These mechanics of thought are even more self-evident if you actively participate in falling asleep with the intent to remain awake and conscious. When we use our sensory apparatus to observe the external world, during sleep something that I call, “The Inversion of the Senses” takes place where our sensory focus moves from external information to start perceiving dream information in a self-similar sensory way.
How often have you fallen asleep to start to see images appear, or even hear sounds such as music or talking as the onset of dreaming starts to take place. Perhaps you’ve noticed that these sensory thought forms are something you are invoking, and that they are your thoughts changing from a simple verbal exchange of ideas, into this more complex language of dreaming.
It is through this higher-order of sensory thought that we are able to change dream content when we sleep. Anyone proficient in lucid dreaming where they think about what they want to dream during an actual lucid dream will find the dream canvas change suddenly to reflect this new content. Thought is a fundamental part of the fabric of dreaming.
The other interesting aspect of dreaming also borrows itself from how we perceive the outside world. In order for us to have a meaningful relationship with sensory information, the mind must take in sensory data, and through information processing by the brain, the mind must then render that information into a view.
Our perception of reality in all actuality is another example of how nature has evolved the ability to take information, process that information and then render that information into a view. It is similar to how a computer takes digital information and processes that information to produce a final rendering of that data on a computer screen so a user can have a meaningful user-interface with that data rather than seeing a string of binary 0001110011 which the visual representation replaces.
Unlike a computer, the human brain does not have a computer screen to render sensory information on. It does something much more amazing in that it has to virtualize the computer screen that allows us to have our experience of reality.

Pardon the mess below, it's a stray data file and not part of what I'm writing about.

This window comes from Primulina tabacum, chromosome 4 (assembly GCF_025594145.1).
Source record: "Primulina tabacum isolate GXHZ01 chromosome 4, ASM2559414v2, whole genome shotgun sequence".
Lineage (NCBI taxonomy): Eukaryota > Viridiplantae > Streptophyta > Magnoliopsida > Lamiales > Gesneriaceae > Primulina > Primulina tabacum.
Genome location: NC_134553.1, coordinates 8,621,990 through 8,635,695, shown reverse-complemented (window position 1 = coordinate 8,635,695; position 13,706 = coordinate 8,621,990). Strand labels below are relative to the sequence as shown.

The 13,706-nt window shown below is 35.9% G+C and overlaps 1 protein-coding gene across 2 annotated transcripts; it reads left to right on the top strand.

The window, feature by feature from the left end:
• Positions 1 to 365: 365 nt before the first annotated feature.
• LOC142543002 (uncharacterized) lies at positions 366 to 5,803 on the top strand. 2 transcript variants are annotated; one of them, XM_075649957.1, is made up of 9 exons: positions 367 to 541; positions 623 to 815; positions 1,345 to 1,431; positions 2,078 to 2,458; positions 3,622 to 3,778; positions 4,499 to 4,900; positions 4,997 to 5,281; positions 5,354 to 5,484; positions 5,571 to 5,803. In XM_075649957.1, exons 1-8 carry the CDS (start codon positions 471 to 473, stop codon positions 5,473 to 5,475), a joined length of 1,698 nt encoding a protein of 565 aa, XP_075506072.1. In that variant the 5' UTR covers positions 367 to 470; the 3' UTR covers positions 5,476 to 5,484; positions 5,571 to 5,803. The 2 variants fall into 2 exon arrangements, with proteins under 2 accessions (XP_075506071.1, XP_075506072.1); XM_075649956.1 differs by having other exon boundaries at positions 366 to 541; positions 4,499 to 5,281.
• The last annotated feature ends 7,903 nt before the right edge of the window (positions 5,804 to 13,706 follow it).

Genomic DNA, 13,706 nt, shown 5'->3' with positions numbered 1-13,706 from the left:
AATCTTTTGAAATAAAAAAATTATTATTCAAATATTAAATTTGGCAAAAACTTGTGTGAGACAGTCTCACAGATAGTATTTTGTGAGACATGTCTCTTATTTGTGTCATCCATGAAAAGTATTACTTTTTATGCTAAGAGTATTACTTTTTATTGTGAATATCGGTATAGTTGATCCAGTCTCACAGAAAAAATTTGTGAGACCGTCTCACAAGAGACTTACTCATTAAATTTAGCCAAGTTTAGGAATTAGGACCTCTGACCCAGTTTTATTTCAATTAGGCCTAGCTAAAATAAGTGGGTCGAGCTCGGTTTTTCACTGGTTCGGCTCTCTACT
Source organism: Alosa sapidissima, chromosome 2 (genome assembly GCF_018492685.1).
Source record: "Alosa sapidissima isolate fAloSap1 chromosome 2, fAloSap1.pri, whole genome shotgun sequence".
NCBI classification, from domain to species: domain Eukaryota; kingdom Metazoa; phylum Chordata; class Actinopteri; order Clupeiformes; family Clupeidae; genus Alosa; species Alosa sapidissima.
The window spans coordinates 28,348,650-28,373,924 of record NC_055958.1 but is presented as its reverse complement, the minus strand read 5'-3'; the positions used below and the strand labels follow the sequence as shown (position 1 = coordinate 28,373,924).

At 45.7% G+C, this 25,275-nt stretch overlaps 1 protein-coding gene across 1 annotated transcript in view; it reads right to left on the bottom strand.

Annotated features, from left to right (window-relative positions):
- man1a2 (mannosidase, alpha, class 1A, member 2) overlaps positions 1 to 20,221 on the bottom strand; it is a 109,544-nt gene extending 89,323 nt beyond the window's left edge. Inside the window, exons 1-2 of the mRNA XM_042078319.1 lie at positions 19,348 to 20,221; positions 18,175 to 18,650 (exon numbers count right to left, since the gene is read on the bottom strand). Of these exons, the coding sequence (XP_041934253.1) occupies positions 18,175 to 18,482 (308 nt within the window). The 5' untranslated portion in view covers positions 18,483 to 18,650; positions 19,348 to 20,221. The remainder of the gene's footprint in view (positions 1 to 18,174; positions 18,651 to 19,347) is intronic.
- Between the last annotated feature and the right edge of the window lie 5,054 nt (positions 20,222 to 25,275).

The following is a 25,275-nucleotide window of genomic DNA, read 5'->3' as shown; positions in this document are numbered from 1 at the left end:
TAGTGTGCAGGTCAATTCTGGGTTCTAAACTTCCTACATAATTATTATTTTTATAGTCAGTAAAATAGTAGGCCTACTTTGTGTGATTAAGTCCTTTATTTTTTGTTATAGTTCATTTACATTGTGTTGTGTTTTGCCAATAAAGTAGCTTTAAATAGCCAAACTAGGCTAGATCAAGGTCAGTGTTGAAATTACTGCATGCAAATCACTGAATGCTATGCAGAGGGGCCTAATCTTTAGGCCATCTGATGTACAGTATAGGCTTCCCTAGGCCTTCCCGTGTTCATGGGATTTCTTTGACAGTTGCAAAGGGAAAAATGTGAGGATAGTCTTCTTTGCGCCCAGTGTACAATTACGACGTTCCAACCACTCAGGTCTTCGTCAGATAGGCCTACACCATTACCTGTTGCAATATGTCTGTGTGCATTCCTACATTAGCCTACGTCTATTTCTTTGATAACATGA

This means the output of our sensory perception takes place on a virtual canvas of the mind. This canvas has been called the Cartesian Theater inspired by Rene Descartes “Seat of the Soul” where by a little man he called the Homunculus sat to observe the sensory renderings of the mind. It has been called the Bohmian IMAX by consciousness researcher Anthony Peake. Plato touches on the same idea in his Allegory of the Cave. All of these metaphors are used simply to describe what the human mind uses as it’s reality rendering screen for us the observer.
It is very ease and self-evident to see in action how the brain is producing a type of rendering on this virtual screen. Simply close your eyes and it will be very apparent that sensory information is being rendered by the brain. What we observe as reality is actually an approximation of reality based on sensory information, information processing and the final rendered product of these processes.
I will also put forth that what the brain uses to render sensory information in this simulation of reality is also a type of thought-form. Each cell along the pathway to the final rendered product adding it’s cellular thoughts as bits of data to the larger picture that they collectively output.
Why this canvas of the mind is important to dreaming is because the same mechanics are at work in rendering dream content. This feedback interface is simply virtual renderings composed of thoughts which produce the final product. The final product is simply described as the dream content.
Thus what we have with dreaming is a type of information processing phenomena where thought programs the content and the mind renders the content in this virtual canvas of the mind so that we have a meaningful view of what that information represents. It is the same canvas that also renders our sensory model of reality. This is one common factor between ourselves as the observer of this content, and where this content renders as part of our feed-back interface.
Through these mechanics, our mind has evolved a type of language which for all intents and purposes is a type of communication between the conscious and unconscious aspects of ourselves. This is also a type of Non-Verbal communication. Dreams are examples of non-verbal communication at work between our waking mind and the unconscious mind if you subscribe to the idea that we are composed of many different compartments like Freud’s Ego, ID, super-ego and unconscious. If you are more Jungian then it would be communication with the collective unconscious which translates how non-verbal communication in the form of dreams is the mechanism by which this communication takes place amongst these different properties of our larger consciousness system.
Regardless of what the dream content may be as the final result of all these processes, the mechanics themselves are self-evident and worth consideration as this is how we dream and why we dream from a mechanical perspective.